China could be preparing to settle unpaid subsidies mountain


Chinese renewable energy project developers owed an estimated RMB300 billion ($43.9 billion) in unpaid state subsidies could be in for a windfall this year, if a prediction made by China market analyst the Asia Europe Clean Energy (Solar) Advisory (AECEA) is borne out.

An update published today by the analyst noted problems such as the huge subsidy backlog are typically sorted out at the end of each of the nation’s five-year plans. With the 13th such strategic policy cycle due to end on December 31, the AECEA said China’s two national grid operators – the State Grid Corp of China and China Southern Power Grid are expected to issue bonds, with the first such, RMB140 billion fundraising exercise due this year as the Ministry of Finance, National Development and Reform Commission and People’s Bank of China attempt to resolve the issue ahead of the 2021-25 policy cycle.

With new policy packages being drafted, the AECEA also noted plans mooted by the Ministry of Transport for all roads, waterways, railways, ports, airports and the postal delivery network to host solar as part of a digital transportation blueprint to 2035. The ministries of housing and industry are preparing for a push on building-integrated PV for the next five-year plan, according to the analyst.

New solar

With the National Energy Administration (NEA) last month revealing China added 11.52 GW of solar generation capacity in the first half – compared to 11.4 GW in the same period of last year – the AECEA raised its full-year new capacity forecast from 23-31 GW to 28-34 GW, but noted the potential dampening effect of a soaring polysilicon price on solar deployment.

A fire at a Daqo polysilicon plant in July was followed by explosions at a GCL Silicon facility later in the month which took down an estimated 10% of global poly production capacity. With rival manufacturer Tongwei seeing operations interrupted by a flooding threat last month, the price of polysilicon leapt from RMB60-64/kg ($8.78-9.36) in early July to RMB94-98 this month, according to the AECEA. The analyst noted the current industry consensus it could take until November for prices to settle back to previous levels and that could lead to disruptively high prices as China enters its late-year peak solar season.

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The AECEA expects most of the 33 GW of unsubsidized solar project capacity approved by the NEA last month – up from 14.78 GW last year – to be installed in the second half of next year, before some of the priority advantages such facilities enjoy in the energy market are removed at the end of 2021. The analyst remarked upon the fact Shandong province accounted for more than 500 such ‘grid parity’ schemes and that 10.89 GW of the 33 GW planned, across 21 provinces, would be located in Guangdong province alone.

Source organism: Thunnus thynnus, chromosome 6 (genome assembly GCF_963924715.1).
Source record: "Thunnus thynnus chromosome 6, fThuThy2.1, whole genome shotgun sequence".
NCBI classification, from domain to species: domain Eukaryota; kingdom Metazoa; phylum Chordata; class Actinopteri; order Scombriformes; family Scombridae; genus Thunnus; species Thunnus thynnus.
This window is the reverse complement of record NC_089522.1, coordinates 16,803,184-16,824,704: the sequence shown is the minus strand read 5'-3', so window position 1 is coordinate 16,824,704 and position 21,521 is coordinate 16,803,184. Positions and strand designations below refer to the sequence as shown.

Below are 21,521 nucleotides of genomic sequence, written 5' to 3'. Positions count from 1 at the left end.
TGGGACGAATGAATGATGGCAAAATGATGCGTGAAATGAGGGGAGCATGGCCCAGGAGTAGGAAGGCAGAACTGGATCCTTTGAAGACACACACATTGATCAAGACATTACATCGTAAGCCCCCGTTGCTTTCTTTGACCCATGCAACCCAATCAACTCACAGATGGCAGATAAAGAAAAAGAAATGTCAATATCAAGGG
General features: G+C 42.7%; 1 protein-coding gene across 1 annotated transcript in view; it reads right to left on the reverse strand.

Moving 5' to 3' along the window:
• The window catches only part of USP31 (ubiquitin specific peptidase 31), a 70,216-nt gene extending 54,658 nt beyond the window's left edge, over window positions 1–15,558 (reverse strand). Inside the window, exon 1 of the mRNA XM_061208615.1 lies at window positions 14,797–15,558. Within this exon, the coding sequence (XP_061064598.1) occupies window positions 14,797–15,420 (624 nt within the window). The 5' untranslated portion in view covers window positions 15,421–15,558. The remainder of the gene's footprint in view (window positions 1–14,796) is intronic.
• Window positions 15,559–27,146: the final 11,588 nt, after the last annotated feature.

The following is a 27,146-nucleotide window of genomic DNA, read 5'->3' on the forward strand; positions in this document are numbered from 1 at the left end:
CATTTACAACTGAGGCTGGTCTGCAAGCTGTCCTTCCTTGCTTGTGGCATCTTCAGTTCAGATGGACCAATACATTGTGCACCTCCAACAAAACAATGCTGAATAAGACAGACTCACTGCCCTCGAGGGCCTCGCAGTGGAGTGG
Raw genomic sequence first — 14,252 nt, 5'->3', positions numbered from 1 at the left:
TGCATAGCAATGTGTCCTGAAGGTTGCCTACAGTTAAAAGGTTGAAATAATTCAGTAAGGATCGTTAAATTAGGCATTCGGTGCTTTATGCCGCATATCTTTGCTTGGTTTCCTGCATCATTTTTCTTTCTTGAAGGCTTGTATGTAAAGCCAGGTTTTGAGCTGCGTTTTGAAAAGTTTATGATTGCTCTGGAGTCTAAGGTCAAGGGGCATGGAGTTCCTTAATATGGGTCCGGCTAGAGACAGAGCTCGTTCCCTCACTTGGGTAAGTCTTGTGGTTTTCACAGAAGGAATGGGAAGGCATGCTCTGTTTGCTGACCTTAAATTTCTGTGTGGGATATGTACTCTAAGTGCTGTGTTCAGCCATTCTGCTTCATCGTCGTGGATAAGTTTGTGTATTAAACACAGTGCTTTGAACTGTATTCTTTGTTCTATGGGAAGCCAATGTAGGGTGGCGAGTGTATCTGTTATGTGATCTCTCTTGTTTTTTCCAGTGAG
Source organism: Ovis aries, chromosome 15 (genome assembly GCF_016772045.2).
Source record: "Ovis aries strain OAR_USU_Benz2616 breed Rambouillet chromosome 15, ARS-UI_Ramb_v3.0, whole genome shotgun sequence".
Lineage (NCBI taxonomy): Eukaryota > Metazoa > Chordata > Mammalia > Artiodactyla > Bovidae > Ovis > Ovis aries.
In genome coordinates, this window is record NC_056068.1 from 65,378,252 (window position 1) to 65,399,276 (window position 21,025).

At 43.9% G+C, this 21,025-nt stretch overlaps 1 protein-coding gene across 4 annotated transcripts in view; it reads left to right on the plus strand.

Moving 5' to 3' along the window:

The grid parity project data also revealed further evidence of the tightening grip by state-owned entities – and in particular utilities – on the solar project business, a phenomenon previously highlighted by the AECEA. The analyst said around 68% of approved unsubsidized projects – 23.4 GW – would be developed by just 40 companies, with power companies accounting for 11 GW of that figure and the State Power Investment Corp especially active in the first half.

FIT projects

As far as subsidized projects are concerned, the AECEA highlighted the success of the feed-in tariff (FIT) bidding system to determine the level of state support, with the national average electricity subsidy level of RMB0.065/kWh recorded last year falling to RMB0.033 in 2020, across 434 plants with a total generation capacity of 25.97 GW in 15 provinces. That capacity figure was up from 22.79 GW last year but less geographically diverse, as 22 provinces hosted subsidized PV projects in 2019, according to the AECEA. The analyst suggested grid constraints as a possible explanation for the change, with provinces including Shaanxi, Shandong and Inner Mongolia now requiring energy storage elements in all new PV projects. The AECEA also pointed out the reduced contribution of subsidized distributed-generation arrays, which accounted for 20% of last year’s state-backed systems but only 300 MW of this year’s near-26 GW.

The China analyst also noted the decision last month by authorities in the Inner Mongolian city of Ulanqab to terminate all under-construction solar projects “to protect and restore its surrounding grasslands.” The AECEA added, the city is host to 1.5 GW of solar generation capacity and had up to 4 GW under development in May.

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